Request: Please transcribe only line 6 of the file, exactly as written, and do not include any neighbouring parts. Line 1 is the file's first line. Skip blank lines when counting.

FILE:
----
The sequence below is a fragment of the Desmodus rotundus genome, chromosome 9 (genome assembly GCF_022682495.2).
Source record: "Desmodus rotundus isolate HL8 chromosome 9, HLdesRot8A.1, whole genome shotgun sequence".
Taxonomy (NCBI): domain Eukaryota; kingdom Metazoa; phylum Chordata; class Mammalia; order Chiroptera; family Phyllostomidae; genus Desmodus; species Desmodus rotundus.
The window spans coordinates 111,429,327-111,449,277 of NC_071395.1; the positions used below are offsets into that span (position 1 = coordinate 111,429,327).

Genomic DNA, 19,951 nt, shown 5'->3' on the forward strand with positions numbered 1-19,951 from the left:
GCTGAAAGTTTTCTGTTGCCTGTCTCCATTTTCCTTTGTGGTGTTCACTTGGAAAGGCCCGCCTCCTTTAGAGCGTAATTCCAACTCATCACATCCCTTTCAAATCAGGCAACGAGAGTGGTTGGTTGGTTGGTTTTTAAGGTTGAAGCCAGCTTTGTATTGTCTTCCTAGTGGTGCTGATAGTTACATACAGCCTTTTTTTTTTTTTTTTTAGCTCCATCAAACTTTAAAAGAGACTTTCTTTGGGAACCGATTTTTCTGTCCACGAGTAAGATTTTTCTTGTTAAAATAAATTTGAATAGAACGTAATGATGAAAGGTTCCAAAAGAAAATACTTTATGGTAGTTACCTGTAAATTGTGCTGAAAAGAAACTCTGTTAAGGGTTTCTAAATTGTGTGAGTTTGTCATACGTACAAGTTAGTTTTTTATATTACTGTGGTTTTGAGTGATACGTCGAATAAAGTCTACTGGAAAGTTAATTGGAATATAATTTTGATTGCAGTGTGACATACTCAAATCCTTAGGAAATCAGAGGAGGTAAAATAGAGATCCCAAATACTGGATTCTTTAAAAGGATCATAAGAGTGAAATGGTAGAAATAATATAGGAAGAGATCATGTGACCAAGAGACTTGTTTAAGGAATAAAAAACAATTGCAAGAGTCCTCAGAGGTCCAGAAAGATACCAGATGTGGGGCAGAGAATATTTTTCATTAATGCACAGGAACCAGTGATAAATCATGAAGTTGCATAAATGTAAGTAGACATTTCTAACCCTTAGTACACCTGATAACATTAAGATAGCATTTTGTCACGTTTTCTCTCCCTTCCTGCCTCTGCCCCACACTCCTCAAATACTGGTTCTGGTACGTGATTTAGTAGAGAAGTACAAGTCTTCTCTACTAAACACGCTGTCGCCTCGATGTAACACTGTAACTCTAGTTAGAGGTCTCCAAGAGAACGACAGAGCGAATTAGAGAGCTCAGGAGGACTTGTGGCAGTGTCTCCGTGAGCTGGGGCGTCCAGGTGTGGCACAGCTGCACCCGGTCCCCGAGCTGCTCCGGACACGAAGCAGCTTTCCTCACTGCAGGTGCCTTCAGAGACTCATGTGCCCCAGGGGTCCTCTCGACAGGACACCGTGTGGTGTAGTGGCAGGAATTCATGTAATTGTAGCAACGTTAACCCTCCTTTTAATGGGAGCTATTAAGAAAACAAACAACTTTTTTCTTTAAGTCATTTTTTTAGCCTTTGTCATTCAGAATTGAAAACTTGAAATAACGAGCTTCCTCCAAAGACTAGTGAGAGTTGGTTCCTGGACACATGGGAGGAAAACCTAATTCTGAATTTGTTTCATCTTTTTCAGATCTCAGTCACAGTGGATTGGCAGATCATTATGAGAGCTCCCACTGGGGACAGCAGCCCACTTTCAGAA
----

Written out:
GCTGAAAGTTTTCTGTTGCCTGTCTCCATTTTCCTTTGTGGTGTTCACTTGGAAAGGCCCGCCTCCTTTAGAGCGTAATTCCAACTCATCACATCCCTTTCAAATCAGGCAACGAGAGTGGTTGGTTGGTTGGTTTTTAAGGTTGAAGCCAGCTTTGTATTGTCTTCCTAGTGGTGCTGATAGTTACATACAGCCTTTTTTTTTTTTTTTTTAGCTCCATCAAACTTTAAAAGAGACTTTCTTTGGGAACCGATTTTTCTGTCCACGAGTAAGATTTTTCTTGTTAAAATAAATTTGAATAGAACGTAATGATGAAAGGTTCCAAAAGAAAATACTTTATGGTAGTTACCTGTAAATTGTGCTGAAAAGAAACTCTGTTAAGGGTTTCTAAATTGTGTGAGTTTGTCATACGTACAAGTTAGTTTTTTATATTACTGTGGTTTTGAGTGATACGTCGAATAAAGTCTACTGGAAAGTTAATTGGAATATAATTTTGATTGCAGTGTGACATACTCAAATCCTTAGGAAATCAGAGGAGGTAAAATAGAGATCCCAAATACTGGATTCTTTAAAAGGATCATAAGAGTGAAATGGTAGAAATAATATAGGAAGAGATCATGTGACCAAGAGACTTGTTTAAGGAATAAAAAACAATTGCAAGAGTCCTCAGAGGTCCAGAAAGATACCAGATGTGGGGCAGAGAATATTTTTCATTAATGCACAGGAACCAGTGATAAATCATGAAGTTGCATAAATGTAAGTAGACATTTCTAACCCTTAGTACACCTGATAACATTAAGATAGCATTTTGTCACGTTTTCTCTCCCTTCCTGCCTCTGCCCCACACTCCTCAAATACTGGTTCTGGTACGTGATTTAGTAGAGAAGTACAAGTCTTCTCTACTAAACACGCTGTCGCCTCGATGTAACACTGTAACTCTAGTTAGAGGTCTCCAAGAGAACGACAGAGCGAATTAGAGAGCTCAGGAGGACTTGTGGCAGTGTCTCCGTGAGCTGGGGCGTCCAGGTGTGGCACAGCTGCACCCGGTCCCCGAGCTGCTCCGGACACGAAGCAGCTTTCCTCACTGCAGGTGCCTTCAGAGACTCATGTGCCCCAGGGGTCCTCTCGACAGGACACCGTGTGGTGTAGTGGCAGGAATTCATGTAATTGTAGCAACGTTAACCCTCCTTTTAATGGGAGCTATTAAGAAAACAAACAACTTTTTTCTTTAAGTCATTTTTTTAGCCTTTGTCATTCAGAATTGAAAACTTGAAATAACGAGCTTCCTCCAAAGACTAGTGAGAGTTGGTTCCTGGACACATGGGAGGAAAACCTAATTCTGAATTTGTTTCATCTTTTTCAGATCTCAGTCACAGTGGATTGGCAGATCATTATGAGAGCTCCCACTGGGGACAGCAGCCCACTTTCAGAA